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Transcript
Assassination of Franz Ferdinand
28th June 1914
Franz Ferdinand, aged 51, was heir to the Austro-Hungarian
Empire. He was married to Sophie Chotek von Chotvoka
and had three children. Franz Ferdinand was, however, very
unpopular because he had made it clear that once he
became Emperor he would make changes.
This map, of the Austro-Hungarian Empire in 1914, shows
that Bosnia/Herzegovnia was controlled by Austria. Austria
had annexed (taken by force) Bosnia in 1908, a move that
was not popular with the Bosnian people.
Franz Ferdinand decided to visit Sarajevo, the capital of Bosnia and
Herzegovnia, to make an inspection of the Austro-Hungarian troops there. The
inspection was scheduled for 28th June 1914. It was planned that Franz
Ferdinand and his wife Sophie would be met at the station and taken by car to
the City Hall where they would have lunch before going to inspect the troops.
A Serbian terrorist group, called The Black Hand, had decided that the Archduke
should be assassinated and the planned visit provided the ideal opportunity.
Seven young men who had been trained in bomb throwing and marksmanship
were stationed along the route that Franz Ferdinand's car would follow from the
City Hall to the inspection.
The first two terrorists were unable to throw their grenades because the streets
were too crowded and the car was travelling quite fast. The third terrorist, a
young man called Cabrinovic, threw a grenade which exploded under the car
following that of the Archduke. Although the Archduke and his wife were unhurt,
some of his attendants were injured and had to be taken to hospital.
After lunch at the City Hall, Franz Ferdinand insisted on visiting
the injured attendants in hospital. However, on the way to the
hospital the driver took a wrong turn. Realising his mistake he
stopped the car and began to reverse. Another terrorist,
named Gavrilo Princip, stepped forward and fired two shots.
The first hit the pregnant Sophia in the stomach, she died
almost instantly. The second shot hit the Archduke in the neck.
He died a short while later.
Gavrilo Princip was not executed
because he was under 20 years, but
The bodies of
was sentenced to twenty years in
Franz Ferdinand
prison. He died of TB in 1918.
and his wife
Sophie.
One Thing Led to Another
So then, we have the following remarkable sequence of events that led inexorably to the
'Great War' - a name that had been touted even before the coming of the conflict.
• Austria-Hungary, unsatisfied with Serbia's response to her ultimatum (which in the event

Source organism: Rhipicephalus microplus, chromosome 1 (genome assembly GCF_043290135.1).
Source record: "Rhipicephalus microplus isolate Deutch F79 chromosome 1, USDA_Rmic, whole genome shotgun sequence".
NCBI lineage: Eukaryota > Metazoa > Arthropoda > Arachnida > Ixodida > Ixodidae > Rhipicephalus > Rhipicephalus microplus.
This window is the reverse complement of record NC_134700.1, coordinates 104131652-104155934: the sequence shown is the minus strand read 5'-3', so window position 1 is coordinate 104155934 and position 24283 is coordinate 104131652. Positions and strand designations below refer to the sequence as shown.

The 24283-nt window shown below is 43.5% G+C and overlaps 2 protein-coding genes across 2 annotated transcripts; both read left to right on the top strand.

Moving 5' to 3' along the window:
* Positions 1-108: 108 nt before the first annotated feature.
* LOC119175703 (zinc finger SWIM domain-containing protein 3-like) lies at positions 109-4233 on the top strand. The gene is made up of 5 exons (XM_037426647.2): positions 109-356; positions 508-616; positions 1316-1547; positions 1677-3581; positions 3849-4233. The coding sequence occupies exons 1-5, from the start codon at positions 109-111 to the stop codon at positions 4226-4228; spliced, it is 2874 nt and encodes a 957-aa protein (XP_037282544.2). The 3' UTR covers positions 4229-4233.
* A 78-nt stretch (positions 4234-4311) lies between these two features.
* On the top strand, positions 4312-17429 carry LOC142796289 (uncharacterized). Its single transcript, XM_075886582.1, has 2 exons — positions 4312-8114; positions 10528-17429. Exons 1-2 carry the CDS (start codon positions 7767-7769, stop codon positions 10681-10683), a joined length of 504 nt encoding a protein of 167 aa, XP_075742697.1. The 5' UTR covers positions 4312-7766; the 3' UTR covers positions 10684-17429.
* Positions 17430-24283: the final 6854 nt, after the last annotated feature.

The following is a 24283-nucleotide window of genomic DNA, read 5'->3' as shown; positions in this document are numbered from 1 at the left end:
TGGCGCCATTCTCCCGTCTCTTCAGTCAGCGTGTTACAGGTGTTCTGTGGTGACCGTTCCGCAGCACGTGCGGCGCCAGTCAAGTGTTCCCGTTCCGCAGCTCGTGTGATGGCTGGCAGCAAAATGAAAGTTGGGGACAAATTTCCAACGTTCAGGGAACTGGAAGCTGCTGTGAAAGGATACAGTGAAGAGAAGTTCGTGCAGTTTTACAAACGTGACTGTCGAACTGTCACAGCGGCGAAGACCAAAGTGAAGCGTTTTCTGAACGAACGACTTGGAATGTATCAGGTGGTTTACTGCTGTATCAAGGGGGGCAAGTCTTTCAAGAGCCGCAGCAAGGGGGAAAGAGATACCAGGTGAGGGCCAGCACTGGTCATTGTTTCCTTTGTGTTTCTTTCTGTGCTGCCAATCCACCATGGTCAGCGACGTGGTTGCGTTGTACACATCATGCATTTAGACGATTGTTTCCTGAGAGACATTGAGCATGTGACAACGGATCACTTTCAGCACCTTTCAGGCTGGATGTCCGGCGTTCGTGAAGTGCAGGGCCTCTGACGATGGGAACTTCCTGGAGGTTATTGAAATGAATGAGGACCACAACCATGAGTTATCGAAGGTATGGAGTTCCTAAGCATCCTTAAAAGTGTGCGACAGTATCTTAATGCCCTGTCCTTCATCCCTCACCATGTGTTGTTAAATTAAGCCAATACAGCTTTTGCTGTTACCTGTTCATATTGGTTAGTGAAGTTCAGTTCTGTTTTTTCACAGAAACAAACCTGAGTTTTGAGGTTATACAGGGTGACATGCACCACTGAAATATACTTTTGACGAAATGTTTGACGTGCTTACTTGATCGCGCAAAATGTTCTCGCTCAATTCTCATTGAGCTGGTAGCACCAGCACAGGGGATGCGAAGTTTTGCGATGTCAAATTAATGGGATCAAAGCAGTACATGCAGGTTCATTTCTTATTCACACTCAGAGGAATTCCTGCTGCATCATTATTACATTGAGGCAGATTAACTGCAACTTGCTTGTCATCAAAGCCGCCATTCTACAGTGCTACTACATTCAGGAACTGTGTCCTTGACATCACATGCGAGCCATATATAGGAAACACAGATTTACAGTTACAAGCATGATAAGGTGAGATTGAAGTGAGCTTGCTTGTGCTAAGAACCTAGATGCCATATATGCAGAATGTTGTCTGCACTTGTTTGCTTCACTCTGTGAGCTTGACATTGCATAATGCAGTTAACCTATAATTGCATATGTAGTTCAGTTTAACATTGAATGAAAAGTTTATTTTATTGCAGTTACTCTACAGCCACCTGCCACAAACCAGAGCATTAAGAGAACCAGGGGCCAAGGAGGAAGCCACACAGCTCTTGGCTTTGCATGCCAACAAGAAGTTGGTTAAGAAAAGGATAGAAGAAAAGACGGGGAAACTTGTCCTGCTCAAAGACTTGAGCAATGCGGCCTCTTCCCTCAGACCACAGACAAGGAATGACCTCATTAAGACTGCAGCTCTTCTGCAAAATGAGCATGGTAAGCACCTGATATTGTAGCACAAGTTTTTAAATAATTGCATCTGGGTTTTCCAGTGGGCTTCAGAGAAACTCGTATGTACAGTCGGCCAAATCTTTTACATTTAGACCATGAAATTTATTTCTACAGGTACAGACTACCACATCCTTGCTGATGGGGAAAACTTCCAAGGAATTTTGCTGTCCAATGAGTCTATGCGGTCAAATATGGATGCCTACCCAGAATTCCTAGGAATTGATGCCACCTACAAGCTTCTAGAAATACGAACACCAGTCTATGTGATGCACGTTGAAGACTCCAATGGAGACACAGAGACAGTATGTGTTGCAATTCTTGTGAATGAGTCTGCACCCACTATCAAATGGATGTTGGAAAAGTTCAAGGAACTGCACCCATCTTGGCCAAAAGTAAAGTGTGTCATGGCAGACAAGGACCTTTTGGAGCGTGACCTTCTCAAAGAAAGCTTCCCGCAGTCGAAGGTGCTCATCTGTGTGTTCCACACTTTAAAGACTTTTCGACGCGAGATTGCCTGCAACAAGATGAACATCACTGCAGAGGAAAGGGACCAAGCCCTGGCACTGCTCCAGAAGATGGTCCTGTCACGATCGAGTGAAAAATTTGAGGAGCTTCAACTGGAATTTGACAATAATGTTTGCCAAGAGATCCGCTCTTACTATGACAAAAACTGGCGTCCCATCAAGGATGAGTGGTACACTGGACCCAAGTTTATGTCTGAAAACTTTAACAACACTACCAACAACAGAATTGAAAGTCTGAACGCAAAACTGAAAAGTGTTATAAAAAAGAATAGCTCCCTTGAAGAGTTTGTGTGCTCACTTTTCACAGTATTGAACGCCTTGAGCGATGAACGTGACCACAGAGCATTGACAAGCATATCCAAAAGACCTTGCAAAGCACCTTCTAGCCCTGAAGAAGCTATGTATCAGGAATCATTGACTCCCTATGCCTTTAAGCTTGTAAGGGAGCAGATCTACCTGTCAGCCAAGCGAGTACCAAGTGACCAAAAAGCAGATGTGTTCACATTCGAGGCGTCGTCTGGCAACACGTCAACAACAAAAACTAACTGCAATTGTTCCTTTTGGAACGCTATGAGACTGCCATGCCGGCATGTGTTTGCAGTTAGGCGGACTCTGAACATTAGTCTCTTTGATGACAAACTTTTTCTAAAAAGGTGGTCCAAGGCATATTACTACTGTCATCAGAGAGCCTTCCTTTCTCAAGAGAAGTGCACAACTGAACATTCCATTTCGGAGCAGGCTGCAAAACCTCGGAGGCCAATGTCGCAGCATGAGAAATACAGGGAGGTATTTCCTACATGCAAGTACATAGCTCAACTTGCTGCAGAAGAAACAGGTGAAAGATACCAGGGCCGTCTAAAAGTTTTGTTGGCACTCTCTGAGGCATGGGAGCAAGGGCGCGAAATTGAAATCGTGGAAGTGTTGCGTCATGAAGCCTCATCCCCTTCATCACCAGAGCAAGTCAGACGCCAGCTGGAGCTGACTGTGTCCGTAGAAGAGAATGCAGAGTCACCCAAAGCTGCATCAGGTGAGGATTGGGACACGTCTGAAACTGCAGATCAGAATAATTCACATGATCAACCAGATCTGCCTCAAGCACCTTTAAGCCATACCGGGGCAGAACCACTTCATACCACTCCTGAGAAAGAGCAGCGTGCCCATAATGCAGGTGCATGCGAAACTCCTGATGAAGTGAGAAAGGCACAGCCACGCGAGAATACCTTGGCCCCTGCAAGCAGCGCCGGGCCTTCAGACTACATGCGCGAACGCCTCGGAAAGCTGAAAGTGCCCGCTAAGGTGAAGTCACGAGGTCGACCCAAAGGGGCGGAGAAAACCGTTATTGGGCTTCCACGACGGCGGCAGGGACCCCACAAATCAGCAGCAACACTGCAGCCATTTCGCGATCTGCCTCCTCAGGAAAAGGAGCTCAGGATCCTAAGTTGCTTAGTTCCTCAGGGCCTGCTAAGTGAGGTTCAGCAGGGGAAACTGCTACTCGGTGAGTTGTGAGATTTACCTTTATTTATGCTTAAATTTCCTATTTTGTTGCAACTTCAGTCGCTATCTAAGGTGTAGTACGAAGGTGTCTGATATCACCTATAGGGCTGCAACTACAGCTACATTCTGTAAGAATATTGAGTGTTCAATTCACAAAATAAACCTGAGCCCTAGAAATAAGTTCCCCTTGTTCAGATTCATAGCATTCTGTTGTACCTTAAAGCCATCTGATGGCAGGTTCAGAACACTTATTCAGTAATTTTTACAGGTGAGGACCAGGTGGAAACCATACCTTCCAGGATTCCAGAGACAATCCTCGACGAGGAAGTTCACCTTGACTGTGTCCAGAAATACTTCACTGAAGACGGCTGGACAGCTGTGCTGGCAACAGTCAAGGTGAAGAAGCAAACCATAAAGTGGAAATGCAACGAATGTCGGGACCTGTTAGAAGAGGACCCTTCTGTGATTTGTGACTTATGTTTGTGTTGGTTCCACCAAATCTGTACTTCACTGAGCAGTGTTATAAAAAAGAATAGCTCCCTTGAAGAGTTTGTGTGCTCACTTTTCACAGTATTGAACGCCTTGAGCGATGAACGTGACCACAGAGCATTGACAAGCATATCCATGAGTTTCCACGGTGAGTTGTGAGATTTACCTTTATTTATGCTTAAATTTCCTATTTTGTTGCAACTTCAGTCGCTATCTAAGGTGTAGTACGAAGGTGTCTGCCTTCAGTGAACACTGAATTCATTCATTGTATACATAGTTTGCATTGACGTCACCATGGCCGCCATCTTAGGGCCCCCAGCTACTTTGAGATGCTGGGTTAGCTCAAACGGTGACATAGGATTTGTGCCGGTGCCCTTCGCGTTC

was almost entirely placatory: however her jibbing over a couple of minor clauses gave
Austria-Hungary her sought-after cue) declared war on Serbia on 28 July 1914.
• Russia, bound by treaty to Serbia, announced mobilization of its vast army in her defense, a
slow process that would take around six weeks to complete.
• Germany, allied to Austria-Hungary by treaty, viewed the Russian mobilization as an act of
war against Austria-Hungary, and after scant warning declared war on Russia on 1
August.
• France, bound by treaty to Russia, found itself at war against Germany and, by extension, on
Austria-Hungary following a German declaration on 3 August. Germany was swift in
invading neutral Belgium so as to reach Paris by the shortest possible route.
• Great Britain, allied to France by a more loosely worded treaty, which placed a "moral
obligation" upon her to defend France, declared war against Germany on 4 August. Her
reason for entering the conflict lay in another direction: she was obligated to defend
neutral Belgium by the terms of a 75-year old treaty. With Germany's invasion of
Belgium on 4 August, and the Belgian King's appeal to Britain for assistance, Britain
committed herself to Belgium's defense later that day. Like France, she was by extension
also at war with Austria-Hungary.
 With Britain's entry into the war, her colonies and dominions abroad variously offered
military and financial assistance, and included Australia, Canada, India, New Zealand
and the Union of South Africa.
• United States President Woodrow Wilson declared a U.S. policy of absolute neutrality, an
official stance that would last until 1917 when Germany's policy of unrestricted
submarine warfare - which seriously threatened America's commercial shipping (which
was in any event almost entirely directed towards the Allies led by Britain and France) forced the U.S. to finally enter the war on 6 April 1917.
• Japan, honoring a military agreement with Britain, declared war on Germany on 23 August
1914. Two days later Austria-Hungary responded by declaring war on Japan.
• Italy, although allied to both Germany and Austria-Hungary, was able to avoid entering the
fray by citing a clause enabling it to evade its obligations to both. In short, Italy was
committed to defend Germany and Austria-Hungary only in the event of a 'defensive'
war; arguing that their actions were 'offensive' she declared instead a policy of neutrality.
The following year, in May 1915, she finally joined the conflict by siding with the Allies
against her two former allies.